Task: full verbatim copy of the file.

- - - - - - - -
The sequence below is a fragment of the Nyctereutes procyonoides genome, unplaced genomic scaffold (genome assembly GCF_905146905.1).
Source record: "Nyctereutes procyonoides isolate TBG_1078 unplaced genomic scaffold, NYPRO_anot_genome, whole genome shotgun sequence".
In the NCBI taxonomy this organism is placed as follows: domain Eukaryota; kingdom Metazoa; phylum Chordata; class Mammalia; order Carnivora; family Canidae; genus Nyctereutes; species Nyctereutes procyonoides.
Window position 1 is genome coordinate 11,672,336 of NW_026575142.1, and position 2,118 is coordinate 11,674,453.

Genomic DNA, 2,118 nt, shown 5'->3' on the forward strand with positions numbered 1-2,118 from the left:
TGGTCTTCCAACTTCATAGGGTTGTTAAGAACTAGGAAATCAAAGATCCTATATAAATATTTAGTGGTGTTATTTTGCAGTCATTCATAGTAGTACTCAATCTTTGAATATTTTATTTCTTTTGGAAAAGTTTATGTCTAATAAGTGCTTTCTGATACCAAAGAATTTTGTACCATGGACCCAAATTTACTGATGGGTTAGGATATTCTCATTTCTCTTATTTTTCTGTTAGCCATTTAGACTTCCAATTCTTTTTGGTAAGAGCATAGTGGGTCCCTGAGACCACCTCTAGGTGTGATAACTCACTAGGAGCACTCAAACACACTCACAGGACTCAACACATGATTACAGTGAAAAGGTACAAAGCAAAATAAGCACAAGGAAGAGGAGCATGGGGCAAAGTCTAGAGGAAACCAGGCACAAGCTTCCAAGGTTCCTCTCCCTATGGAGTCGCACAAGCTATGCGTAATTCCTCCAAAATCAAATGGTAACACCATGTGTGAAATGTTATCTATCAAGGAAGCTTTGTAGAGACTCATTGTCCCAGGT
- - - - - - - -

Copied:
The sequence below is a fragment of the Nyctereutes procyonoides genome, unplaced genomic scaffold (genome assembly GCF_905146905.1).
Source record: "Nyctereutes procyonoides isolate TBG_1078 unplaced genomic scaffold, NYPRO_anot_genome, whole genome shotgun sequence".
In the NCBI taxonomy this organism is placed as follows: domain Eukaryota; kingdom Metazoa; phylum Chordata; class Mammalia; order Carnivora; family Canidae; genus Nyctereutes; species Nyctereutes procyonoides.
Window position 1 is genome coordinate 11,672,336 of NW_026575142.1, and position 2,118 is coordinate 11,674,453.

Genomic DNA, 2,118 nt, shown 5'->3' on the forward strand with positions numbered 1-2,118 from the left:
TGGTCTTCCAACTTCATAGGGTTGTTAAGAACTAGGAAATCAAAGATCCTATATAAATATTTAGTGGTGTTATTTTGCAGTCATTCATAGTAGTACTCAATCTTTGAATATTTTATTTCTTTTGGAAAAGTTTATGTCTAATAAGTGCTTTCTGATACCAAAGAATTTTGTACCATGGACCCAAATTTACTGATGGGTTAGGATATTCTCATTTCTCTTATTTTTCTGTTAGCCATTTAGACTTCCAATTCTTTTTGGTAAGAGCATAGTGGGTCCCTGAGACCACCTCTAGGTGTGATAACTCACTAGGAGCACTCAAACACACTCACAGGACTCAACACATGATTACAGTGAAAAGGTACAAAGCAAAATAAGCACAAGGAAGAGGAGCATGGGGCAAAGTCTAGAGGAAACCAGGCACAAGCTTCCAAGGTTCCTCTCCCTATGGAGTCGCACAAGCTATGCGTAATTCCTCCAAAATCAAATGGTAACACCATGTGTGAAATGTTATCTATCAAGGAAGCTTTGTAGAGACTCATTGTCCCAGGT